Pennsylvanians Not Eating Enough Fruits & Veggies

Pennsylvanians are eating less and less fruits and vegetables each year. According to the Pennsylvania Department of Health’s Behavioral Risk Factor Surveillance Survey (BRFSS) data, in 2013, on average, only 15 percent of adult Pa. residents 18 years and older reported they are eating the recommended five or more fruits and vegetables each day. This is down from 24 percent in 2009. This should not be the case, especially when Pennsylvania has one of the most fertile soils in the country that produces an abundance of delicious fruits and vegetables. Furthermore, we have easy access to fruits and vegetables at our local grocery stores and farmers markets.


Benefits of Dietary Fiber

Fruits and vegetables are our primary source of essential vitamins, minerals and fiber that help protect us from chronic disease, like diabetes, cancer and heart disease. Fiber is also known for its ability to help increase the number of bowel movements (relieve constipation).

A high-fiber diet may also lower the risk of developing hemorrhoids, diverticular disease, development of diabetes and some experts also say colorectal cancer. For diabetes prevention and control, a high-fiber diet (especially soluble fiber) can help slow down the absorption of sugar. It can also help prevent weight gain. Eating whole fruits and vegetables requires more chewing time; it allows your body time to send signals to the brain that you are eating and are no longer hungry. This helps the body feel “full,” preventing overeating. Dietary fiber from plant-based food sources, like fruits and vegetables, are low in calories and are less “energy dense.” This allows you to eat more food with fewer calories. It helps you achieve or maintain a healthful weight.



Dietary fiber is known as roughage or bulk, all the parts of plant foods that the body does not digest or absorb. It passes relatively intact through the stomach, small intestine, colon and out of the body. Fiber is typically classified as either soluble (dissolves in water) or insoluble (does not dissolve in water). Most plant-based foods contain both types of fiber. What differs is the amount and type of fiber each food contains.

Some food sources of soluble fiber are oats, beans, apples, carrots, peas, barley, citrus fruits and phylum. Soluble fiber is known to improve heart health and blood glucose. It lowers blood cholesterol and glucose levels. Some food sources of insoluble fiber are nuts, beans, wheat bran, whole wheat flour and vegetables like green beans, potatoes and cauliflower.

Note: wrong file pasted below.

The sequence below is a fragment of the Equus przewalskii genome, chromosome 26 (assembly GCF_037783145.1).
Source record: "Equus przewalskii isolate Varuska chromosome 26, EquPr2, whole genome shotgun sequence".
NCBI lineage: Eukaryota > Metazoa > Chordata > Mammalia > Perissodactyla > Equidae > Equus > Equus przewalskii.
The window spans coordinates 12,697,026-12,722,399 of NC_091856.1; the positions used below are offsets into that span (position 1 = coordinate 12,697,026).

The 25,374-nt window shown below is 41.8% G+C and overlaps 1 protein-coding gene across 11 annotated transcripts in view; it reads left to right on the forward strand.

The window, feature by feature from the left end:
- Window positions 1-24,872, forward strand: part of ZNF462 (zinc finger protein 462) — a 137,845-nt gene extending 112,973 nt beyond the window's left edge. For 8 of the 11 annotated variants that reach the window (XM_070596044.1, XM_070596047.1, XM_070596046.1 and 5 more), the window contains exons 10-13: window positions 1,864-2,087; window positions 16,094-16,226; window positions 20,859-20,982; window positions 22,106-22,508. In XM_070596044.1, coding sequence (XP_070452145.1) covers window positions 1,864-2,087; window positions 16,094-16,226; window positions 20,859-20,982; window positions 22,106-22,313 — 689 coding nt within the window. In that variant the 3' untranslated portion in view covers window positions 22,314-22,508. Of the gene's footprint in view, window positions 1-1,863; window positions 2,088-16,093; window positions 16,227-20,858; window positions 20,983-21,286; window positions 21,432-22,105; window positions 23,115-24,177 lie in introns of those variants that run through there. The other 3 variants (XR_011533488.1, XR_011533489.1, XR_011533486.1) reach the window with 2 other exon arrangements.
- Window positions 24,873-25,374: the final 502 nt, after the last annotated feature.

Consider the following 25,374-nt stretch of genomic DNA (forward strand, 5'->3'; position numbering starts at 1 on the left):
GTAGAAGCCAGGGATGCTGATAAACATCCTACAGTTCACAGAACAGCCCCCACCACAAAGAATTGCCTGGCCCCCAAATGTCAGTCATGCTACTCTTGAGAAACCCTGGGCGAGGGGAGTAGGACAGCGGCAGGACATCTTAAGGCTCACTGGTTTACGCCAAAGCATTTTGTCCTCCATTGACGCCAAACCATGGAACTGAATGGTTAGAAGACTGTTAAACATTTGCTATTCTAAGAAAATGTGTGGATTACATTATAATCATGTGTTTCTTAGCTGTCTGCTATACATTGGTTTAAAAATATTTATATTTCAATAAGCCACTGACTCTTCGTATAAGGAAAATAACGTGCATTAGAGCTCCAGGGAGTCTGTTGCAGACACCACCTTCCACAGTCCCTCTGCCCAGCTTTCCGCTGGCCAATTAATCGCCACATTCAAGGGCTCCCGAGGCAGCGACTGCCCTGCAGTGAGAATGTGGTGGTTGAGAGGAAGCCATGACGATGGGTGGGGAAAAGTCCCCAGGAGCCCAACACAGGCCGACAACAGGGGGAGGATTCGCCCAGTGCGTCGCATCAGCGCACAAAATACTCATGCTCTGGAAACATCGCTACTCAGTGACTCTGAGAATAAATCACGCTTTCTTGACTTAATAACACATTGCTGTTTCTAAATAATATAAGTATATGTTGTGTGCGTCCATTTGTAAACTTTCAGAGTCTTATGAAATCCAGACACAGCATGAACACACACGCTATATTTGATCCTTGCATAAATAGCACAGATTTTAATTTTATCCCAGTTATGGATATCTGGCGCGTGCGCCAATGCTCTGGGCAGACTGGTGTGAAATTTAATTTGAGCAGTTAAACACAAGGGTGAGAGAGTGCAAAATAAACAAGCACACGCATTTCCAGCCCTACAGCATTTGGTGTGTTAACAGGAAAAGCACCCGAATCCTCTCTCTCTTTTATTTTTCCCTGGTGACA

Some food sources poor in fiber are refined or processed foods. Non-whole-grain cereals are lower in fiber because the processing removes the outer coat (bran) from the grain. The fiber content is reduced when removing bran as well as the skin and pulp from fruits and vegetables.
How Much Fiber Do You Need?

The usual intake of dietary fiber in the U.S. is 15 grams/day, much less than required. Generally speaking, adults need an intake of 25 to 38 grams of fiber per day. However, talk to your doctor about your specific fiber needs as well as the best way to meet your needs, especially if you have food allergies that prevent you from consuming certain foods.


Ways to Increase Your Fiber Intake

Three potential strategies that can help you increase your daily fruits and vegetables intake:

  1. Consume adequate amounts of dietary fiber from a variety of plant foods. Why? Because each fruit and vegetable has its own unique characteristic, texture, flavor and health benefits.
  2. Eat more high fiber foods.
  3. Shop at your local farmers market.


General Recommendations for Your Daily Fiber Intake

  • Consume more fruits, vegetables and whole grains, if possible.
  • Be selective of your food choices, and try to avoid processed foods that are low in fiber..
  • Avoid pesticides, and wash your fruits and vegetables.
  • Buy organic products, if possible.
  • Find and try a variety of recipes that use fruits and vegetables as main ingredients.
  • Grow your own fruits and vegetables, if possible.
  • Talk to your doctors about your fiber intake needs.
  • Checkout La Voz Latina Central’s food section for great recipes.
  • Maintain a healthful weight by balancing calories with physical activity.


Please talk to your doctor about eating more fruits and vegetables. If we improve our fiber intake, better health outcomes will result; if we don’t, then we can only expect poorer health outcomes in Pennsylvania. I hope you choose a healthful lifestyle and diet, one rich in dietary fiber. Take good care of yourself.

Send your health questions to ¡Hola, Oralia! at Together we can help keep Pennsylvania residents healthy!

Oralia Dominic

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